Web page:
Getting there

There are regular flights between the UK and Morocco with services from all the major UK airports to Marrakech including London Heathrow, London Gatwick, London Stansted, Manchester and Bristol. There are also direct and indirect flights to other Moroccan cities. British Airways, Royal Air Maroc, EasyJet and Ryanair all offer non-stop services.

Flying times from UK

Direct flights from the UK take around 3 hours. Flights with stops en-route take an hour or two longer.

Time zone

Morocco follows GMT. During daylight saving adjustments between March and October, Morocco is +1 hour ahead of GMT.

Visa requirements

A visa is not needed for British Citizens but the passport needs to be valid for the duration of your stay. Visitors from the UK are permitted to stay in Morocco for up to three months so, if your passport is valid for less than this length of time, you may face difficulties when trying to enter the country.

Do's and don'ts

Do not wear very short shorts or show bare arms or shoulders.

After shaking hands with someone, touch your right hand to your heart as a sign of respect.

Use your right hand for shaking hands, eating out of a common dish and handling merchandise or money. It is considered rude to use your left hand.

Always ask permission before taking pictures of people. In rural areas women will almost never agree and men only occasionally.

We would also recommend taking a small French or Arabic phrase book which may come in useful.


The currency in Morocco is the Moroccan Dirham and there are 100 centimes in a dirham. The best place to exchange currency is in Morocco and this can be done in hotels, banks and airports. ATMs are found throughout the country and also in some hotels although in rural towns they may be unreliable. All major credit cards are accepted in Morocco but taxis and stall holders in the souks, as a rule, are only able to accept cash.


There is no set rule for tipping in Morocco, but 10% for good service is appreciated. In some restaurants a 10% charge may be added to your bill automatically. A guideline for tipping your drivers and guides will be advised prior to travel.

Food and drink

The cuisine in Morocco is famous the world over and is a highlight of travelling in the country. Moroccan lamb is a popular dish, slow roasted with spices in a traditional tagine and served with couscous. Bread and pastry also form a big part of the Moroccan diet, which is heavily influenced by Middle Eastern and Mediterranean dining. Olives, dates, grapes and pulses are grown and exported and form an integral part to most meals. Fresh mint tea is the national drink and is served with sugar and in a tall glass. Although some places are alcohol free, you will be able to find beer and wine in most restaurants in the larger cities.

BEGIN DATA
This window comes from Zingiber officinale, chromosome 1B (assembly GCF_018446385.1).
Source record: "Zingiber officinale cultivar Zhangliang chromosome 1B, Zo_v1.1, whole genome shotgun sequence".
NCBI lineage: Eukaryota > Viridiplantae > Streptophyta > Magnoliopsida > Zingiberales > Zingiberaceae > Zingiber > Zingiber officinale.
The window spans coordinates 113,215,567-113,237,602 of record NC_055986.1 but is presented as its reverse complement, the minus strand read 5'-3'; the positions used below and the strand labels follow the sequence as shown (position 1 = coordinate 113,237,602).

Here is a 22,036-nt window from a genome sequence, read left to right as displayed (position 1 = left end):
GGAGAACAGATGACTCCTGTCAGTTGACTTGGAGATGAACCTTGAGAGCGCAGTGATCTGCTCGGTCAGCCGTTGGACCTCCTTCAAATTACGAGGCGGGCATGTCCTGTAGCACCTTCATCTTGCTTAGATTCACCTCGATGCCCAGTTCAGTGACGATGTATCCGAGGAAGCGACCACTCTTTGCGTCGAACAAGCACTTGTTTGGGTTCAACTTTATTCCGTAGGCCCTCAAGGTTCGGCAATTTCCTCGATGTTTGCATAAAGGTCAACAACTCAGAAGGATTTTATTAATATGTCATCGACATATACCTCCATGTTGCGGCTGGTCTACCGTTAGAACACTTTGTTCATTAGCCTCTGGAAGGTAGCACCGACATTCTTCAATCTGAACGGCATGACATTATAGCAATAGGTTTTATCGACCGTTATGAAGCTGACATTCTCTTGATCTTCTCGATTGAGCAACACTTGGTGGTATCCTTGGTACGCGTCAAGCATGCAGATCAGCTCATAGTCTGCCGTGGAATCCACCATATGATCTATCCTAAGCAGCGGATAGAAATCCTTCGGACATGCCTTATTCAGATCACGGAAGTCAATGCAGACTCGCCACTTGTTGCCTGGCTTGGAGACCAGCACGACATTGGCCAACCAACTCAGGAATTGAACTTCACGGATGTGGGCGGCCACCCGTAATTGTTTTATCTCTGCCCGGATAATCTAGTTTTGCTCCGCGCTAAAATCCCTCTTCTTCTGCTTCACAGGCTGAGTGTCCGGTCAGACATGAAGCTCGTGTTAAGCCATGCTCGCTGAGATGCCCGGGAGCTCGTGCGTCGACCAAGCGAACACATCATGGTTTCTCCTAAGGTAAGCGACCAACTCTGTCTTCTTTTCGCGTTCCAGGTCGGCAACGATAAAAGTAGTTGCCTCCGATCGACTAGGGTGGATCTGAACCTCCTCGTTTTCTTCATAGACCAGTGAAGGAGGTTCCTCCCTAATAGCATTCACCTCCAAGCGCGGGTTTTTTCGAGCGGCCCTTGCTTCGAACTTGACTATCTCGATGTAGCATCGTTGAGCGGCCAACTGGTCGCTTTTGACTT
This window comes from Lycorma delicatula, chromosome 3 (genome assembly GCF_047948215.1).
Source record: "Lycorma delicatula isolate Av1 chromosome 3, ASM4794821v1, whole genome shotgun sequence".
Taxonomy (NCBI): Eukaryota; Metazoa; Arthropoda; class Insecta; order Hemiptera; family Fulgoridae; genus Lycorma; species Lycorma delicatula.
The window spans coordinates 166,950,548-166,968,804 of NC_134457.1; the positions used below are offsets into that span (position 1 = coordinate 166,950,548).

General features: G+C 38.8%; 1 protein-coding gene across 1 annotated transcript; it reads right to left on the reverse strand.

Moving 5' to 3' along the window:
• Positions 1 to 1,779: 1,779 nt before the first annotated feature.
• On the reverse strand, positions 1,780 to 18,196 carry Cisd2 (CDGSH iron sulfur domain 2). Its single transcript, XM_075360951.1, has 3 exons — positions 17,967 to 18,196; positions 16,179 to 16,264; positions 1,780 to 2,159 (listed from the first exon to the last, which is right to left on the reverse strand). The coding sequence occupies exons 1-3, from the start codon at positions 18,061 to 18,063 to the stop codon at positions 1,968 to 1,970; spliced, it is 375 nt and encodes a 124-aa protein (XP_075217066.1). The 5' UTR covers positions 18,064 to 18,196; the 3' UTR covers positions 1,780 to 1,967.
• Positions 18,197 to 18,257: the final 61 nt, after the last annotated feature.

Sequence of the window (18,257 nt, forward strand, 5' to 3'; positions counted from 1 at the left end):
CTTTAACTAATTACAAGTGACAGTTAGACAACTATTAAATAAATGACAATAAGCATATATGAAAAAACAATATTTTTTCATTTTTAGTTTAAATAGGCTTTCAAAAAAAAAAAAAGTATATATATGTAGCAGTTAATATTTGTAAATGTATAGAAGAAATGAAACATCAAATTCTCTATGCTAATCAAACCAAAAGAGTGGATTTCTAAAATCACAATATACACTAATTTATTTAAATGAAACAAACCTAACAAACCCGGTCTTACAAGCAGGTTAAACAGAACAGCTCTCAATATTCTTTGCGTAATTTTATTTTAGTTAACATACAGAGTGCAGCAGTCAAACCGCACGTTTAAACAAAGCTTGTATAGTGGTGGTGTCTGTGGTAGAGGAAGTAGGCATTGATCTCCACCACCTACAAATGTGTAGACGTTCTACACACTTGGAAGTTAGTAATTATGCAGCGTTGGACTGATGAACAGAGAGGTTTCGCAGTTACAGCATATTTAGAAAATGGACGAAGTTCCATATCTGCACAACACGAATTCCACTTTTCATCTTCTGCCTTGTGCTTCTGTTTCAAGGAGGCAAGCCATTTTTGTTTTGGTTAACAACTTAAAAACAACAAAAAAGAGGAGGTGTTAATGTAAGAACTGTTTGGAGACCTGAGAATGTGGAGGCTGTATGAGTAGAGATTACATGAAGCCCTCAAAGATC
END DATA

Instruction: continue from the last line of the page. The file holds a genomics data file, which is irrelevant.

Holidays, festivals and celebrations

Ramadan is the most important holiday period and for the majority of Moroccans is a period of reflection and devotion. However, throughout the year there are plenty of other celebrations and festivals to enjoy. The prophet's birthday in May is a gala affair with large gatherings in major cities and there are plenty of other artistic and cultural events including the International Nomads Desert Festival in March, the famous Festival Gnaoua et Musiques du Monde and the Marrakech Popular Arts Festival held in July.


Morocco is famed for its market, bazaars and souks and there are plenty of treasures to find. Marrakech and Fes have probably the best markets in the country and it is usually possible to find almost anything here! Traditional craft items such as lamps, pottery and jewellery are always popular, leather is best in Fes and rugs can be found throughout the country. For food, dates, nuts, spices and herbs are found in abundance. Remember to haggle as this is expected.

Suggested reading

Footprint, Rough Guides, Lonely Planet and Bradt have excellent guide books whilst Nelles Maps have up to date mapping of Morocco. ‘A Year in Marrakech’, by Peter Mayne, originally written in 1953, captures the very essence of the people and the place, ‘A House in Fez’, by Suzanna Clarke retells the restoration of a dilapidated house in the old medina of Fez, ‘Valleys of the Casbahs’ by Jeffrey Tayler is an account of the writer’s epic modern day camel journey from the Draa Valley to the Atlantic Ocean and the ‘Gardens of Marrakech’, by Angelica Gray focusses on the traditional gardens and green spaces of Marrakech. Novels set in Morocco include ‘The Sheltering Sky’, by Paul Bowles and ‘Hope and Other Dangerous Pursuits’, by Laila Lalami.


Your doctor is the best person to advise you on staying healthy whilst abroad but current recommended vaccinations are Hepatitis A, Typhoid, Tetanus and Diphtheria. Yellow Fever is compulsory, but only if you have visited an affected Yellow Fever area within 5 days prior to your arrival. In some instances anti-malarial tablets may also be needed. For current information on health advice you may wish to visit the Medical Advisory Services for Travellers Abroad (MASTA) Web Site on The NHS ‘Fit for Travel’ website ( is also a useful resource.

Travel advice

For current information on Morocco the best resource is the Foreign and Commonwealth Office ( which is a comprehensive resource and updated regularly. We would also recommend visiting the Safer Tourism Foundation website ( before you travel and will be happy to address any questions or concerns you may have.